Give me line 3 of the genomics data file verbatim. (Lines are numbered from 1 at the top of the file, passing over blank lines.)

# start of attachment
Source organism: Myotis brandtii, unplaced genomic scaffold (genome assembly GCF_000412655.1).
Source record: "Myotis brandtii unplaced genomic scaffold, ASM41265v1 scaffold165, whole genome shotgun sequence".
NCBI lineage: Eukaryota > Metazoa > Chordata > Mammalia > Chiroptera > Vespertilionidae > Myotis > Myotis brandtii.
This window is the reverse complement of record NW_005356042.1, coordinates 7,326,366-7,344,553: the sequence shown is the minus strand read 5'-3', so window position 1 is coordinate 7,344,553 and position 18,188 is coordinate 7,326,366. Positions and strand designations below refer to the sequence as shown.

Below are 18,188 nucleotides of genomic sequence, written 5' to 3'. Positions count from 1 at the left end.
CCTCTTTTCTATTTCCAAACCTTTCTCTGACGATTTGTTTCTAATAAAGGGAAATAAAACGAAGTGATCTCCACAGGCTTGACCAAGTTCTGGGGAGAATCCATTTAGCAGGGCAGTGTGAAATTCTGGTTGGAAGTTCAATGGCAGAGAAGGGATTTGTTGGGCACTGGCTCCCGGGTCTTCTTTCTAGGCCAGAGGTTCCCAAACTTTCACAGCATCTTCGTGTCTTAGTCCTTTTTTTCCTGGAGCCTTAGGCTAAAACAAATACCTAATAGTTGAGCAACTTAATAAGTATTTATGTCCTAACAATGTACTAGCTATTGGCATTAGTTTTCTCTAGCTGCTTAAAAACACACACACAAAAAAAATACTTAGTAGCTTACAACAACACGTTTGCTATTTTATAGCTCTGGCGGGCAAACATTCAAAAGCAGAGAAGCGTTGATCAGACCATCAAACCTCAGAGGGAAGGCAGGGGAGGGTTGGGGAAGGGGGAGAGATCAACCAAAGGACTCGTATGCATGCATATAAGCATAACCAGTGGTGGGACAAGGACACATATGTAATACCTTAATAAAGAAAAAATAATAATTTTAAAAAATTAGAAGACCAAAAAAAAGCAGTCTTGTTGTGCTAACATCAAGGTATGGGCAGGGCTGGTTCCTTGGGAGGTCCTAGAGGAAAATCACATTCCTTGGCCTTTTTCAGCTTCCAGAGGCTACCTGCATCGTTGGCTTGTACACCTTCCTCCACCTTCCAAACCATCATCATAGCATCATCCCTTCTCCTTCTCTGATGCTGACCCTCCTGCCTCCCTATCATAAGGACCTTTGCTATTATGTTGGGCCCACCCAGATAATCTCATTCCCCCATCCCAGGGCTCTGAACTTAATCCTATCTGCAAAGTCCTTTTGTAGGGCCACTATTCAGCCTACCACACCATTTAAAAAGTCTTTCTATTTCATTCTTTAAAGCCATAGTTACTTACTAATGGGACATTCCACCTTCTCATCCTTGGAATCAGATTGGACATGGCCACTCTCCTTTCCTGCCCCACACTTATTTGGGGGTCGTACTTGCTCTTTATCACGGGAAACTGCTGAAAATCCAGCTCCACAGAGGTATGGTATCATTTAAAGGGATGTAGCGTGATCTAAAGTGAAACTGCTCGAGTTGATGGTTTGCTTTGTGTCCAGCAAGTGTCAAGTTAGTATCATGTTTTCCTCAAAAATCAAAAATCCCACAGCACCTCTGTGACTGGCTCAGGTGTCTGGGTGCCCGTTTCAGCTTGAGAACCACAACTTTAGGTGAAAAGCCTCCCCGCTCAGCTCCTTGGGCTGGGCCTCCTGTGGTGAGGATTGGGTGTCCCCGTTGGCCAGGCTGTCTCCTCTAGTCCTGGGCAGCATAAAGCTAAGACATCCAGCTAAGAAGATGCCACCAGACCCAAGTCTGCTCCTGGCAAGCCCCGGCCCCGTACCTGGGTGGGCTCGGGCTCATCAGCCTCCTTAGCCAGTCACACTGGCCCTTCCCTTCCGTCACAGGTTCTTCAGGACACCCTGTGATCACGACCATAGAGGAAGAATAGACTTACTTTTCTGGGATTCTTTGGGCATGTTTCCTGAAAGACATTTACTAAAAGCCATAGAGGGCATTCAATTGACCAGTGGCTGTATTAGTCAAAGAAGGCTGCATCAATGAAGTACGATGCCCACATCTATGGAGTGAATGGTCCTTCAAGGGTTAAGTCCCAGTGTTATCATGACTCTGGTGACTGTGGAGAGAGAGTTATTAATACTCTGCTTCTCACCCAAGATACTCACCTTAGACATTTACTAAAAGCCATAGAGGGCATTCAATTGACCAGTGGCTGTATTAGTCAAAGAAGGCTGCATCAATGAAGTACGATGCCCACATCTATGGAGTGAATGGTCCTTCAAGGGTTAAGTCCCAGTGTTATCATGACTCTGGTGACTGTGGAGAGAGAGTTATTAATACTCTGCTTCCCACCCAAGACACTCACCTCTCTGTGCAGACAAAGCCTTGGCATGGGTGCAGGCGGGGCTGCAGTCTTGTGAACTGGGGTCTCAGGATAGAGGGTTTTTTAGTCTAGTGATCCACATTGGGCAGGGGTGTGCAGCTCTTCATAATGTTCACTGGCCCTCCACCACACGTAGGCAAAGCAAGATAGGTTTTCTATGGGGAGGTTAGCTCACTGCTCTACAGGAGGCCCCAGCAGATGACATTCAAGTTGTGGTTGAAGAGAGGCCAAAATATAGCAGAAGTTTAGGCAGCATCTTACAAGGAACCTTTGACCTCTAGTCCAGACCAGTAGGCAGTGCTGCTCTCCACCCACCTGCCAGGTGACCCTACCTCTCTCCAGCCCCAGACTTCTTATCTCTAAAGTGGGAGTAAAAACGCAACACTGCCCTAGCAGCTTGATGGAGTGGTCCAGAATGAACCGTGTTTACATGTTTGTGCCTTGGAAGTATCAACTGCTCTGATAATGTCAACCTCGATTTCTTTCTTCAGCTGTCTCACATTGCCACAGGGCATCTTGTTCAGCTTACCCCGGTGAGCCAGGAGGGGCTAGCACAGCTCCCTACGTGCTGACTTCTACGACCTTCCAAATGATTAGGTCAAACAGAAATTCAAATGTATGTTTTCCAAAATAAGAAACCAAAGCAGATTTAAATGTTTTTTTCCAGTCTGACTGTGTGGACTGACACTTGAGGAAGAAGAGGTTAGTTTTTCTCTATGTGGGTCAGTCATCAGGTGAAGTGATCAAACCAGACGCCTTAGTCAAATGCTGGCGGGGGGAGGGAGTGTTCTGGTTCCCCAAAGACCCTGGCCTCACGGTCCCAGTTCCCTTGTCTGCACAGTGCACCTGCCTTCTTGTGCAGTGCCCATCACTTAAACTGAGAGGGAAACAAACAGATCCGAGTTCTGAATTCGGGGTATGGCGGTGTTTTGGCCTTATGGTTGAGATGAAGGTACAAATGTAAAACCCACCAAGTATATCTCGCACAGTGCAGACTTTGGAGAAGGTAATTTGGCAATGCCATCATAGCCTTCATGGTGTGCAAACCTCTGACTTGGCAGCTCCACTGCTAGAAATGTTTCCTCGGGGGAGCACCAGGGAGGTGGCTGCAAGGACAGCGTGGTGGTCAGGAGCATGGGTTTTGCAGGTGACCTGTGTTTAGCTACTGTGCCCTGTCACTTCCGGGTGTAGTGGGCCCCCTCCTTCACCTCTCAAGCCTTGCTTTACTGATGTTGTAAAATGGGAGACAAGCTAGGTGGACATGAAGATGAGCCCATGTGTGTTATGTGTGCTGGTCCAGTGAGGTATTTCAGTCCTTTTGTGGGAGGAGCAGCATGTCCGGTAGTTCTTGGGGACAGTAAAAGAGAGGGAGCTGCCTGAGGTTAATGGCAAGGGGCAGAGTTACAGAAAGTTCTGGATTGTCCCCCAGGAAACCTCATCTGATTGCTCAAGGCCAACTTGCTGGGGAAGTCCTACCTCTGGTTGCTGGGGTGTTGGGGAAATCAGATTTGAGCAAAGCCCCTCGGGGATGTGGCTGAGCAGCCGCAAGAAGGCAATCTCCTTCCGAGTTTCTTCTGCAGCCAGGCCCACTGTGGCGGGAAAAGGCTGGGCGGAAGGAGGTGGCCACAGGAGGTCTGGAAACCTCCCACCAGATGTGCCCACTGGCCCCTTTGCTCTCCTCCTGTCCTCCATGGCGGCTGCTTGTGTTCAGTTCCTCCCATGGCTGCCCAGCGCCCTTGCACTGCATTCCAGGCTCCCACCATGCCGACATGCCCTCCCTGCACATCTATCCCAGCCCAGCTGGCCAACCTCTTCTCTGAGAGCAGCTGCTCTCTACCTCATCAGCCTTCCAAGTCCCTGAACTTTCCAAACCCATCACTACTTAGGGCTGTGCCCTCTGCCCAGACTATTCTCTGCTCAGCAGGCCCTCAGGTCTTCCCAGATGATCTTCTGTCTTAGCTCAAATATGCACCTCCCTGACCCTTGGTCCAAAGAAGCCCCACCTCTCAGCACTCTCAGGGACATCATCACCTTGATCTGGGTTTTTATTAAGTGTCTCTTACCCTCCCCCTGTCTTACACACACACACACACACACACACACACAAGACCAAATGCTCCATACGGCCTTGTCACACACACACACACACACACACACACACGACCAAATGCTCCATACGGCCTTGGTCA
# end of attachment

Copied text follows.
NCBI lineage: Eukaryota > Metazoa > Chordata > Mammalia > Chiroptera > Vespertilionidae > Myotis > Myotis brandtii.